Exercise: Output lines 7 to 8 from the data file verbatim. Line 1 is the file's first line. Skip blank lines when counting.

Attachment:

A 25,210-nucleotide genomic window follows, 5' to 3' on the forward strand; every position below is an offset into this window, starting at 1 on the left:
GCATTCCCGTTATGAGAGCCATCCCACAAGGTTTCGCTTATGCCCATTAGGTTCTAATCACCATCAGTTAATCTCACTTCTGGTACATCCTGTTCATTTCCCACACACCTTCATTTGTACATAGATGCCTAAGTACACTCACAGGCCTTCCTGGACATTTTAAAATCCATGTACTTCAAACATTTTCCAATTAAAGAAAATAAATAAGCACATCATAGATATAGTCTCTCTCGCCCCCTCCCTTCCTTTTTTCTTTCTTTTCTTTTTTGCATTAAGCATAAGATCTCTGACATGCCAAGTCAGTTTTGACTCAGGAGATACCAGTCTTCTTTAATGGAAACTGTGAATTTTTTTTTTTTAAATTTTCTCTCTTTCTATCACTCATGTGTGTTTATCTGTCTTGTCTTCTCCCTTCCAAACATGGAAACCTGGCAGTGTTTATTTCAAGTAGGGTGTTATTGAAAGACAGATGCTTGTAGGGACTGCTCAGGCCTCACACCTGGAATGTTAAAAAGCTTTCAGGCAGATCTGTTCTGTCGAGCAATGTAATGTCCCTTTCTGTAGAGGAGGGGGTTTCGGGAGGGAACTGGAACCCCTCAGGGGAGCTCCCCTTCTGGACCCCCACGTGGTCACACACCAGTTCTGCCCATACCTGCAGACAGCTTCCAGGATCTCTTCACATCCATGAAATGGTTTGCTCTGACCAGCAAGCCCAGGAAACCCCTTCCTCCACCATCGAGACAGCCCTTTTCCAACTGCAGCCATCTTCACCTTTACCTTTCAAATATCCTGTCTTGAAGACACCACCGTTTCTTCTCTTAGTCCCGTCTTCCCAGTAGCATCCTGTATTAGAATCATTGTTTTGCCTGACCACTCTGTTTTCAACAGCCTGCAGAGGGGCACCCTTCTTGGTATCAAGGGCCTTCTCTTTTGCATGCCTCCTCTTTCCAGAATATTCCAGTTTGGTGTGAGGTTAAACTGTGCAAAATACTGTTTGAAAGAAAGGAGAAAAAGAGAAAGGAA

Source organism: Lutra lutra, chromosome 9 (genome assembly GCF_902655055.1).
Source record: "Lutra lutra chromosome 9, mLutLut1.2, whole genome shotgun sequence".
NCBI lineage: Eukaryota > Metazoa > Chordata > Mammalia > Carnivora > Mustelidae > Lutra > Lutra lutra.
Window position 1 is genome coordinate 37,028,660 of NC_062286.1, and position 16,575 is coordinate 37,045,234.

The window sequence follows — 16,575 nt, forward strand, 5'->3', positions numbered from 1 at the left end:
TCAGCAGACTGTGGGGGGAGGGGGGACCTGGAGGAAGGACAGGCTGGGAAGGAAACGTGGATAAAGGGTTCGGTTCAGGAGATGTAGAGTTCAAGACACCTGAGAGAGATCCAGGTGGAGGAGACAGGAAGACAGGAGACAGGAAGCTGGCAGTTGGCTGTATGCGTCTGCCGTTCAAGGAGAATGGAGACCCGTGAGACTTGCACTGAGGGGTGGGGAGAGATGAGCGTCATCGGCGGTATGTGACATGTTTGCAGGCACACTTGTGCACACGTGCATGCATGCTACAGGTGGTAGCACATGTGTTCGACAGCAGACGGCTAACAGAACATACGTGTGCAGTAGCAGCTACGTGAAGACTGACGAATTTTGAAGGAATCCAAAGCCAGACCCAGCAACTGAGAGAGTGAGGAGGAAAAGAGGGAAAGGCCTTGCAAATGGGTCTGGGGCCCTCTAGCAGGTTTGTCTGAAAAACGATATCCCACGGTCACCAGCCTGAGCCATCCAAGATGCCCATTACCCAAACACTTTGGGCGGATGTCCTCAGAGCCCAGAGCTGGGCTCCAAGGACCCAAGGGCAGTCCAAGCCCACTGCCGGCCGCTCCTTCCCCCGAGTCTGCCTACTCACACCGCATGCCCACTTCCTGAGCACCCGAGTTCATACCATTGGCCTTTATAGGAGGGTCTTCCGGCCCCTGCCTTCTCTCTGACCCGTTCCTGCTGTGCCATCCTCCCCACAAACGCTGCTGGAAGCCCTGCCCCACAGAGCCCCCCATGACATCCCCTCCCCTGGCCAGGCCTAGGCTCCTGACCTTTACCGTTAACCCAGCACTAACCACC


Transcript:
The window sequence follows — 16,575 nt, forward strand, 5'->3', positions numbered from 1 at the left end:
TCAGCAGACTGTGGGGGGAGGGGGGACCTGGAGGAAGGACAGGCTGGGAAGGAAACGTGGATAAAGGGTTCGGTTCAGGAGATGTAGAGTTCAAGACACCTGAGAGAGATCCAGGTGGAGGAGACAGGAAGACAGGAGACAGGAAGCTGGCAGTTGGCTGTATGCGTCTGCCGTTCAAGGAGAATGGAGACCCGTGAGACTTGCACTGAGGGGTGGGGAGAGATGAGCGTCATCGGCGGTATGTGACATGTTTGCAGGCACACTTGTGCACACGTGCATGCATGCTACAGGTGGTAGCACATGTGTTCGACAGCAGACGGCTAACAGAACATACGTGTGCAGTAGCAGCTACGTGAAGACTGACGAATTTTGAAGGAATCCAAAGCCAGACCCAGCAACTGAGAGAGTGAGGAGGAAAAGAGGGAAAGGCCTTGCAAATGGGTCTGGGGCCCTCTAGCAGGTTTGTCTGAAAAACGATATCCCACGGTCACCAGCCTGAGCCATCCAAGATGCCCATTACCCAAACACTTTGGGCGGATGTCCTCAGAGCCCAGAGCTGGGCTCCAAGGACCCAAGGGCAGTCCAAGCCCACTGCCGGCCGCTCCTTCCCCCGAGTCTGCCTACTCACACCGCATGCCCACTTCCTGAGCACCCGAGTTCATACCATTGGCCTTTATAGGAGGGTCTTCCGGCCCCTGCCTTCTCTCTGACCCGTTCCTGCTGTGCCATCCTCCCCACAAACGCTGCTGGAAGCCCTGCCCCACAGAGCCCCCCATGACATCCCCTCCCCTGGCCAGGCCTAGGCTCCTGACCTTTACCGTTAACCCAGCACTAACCACC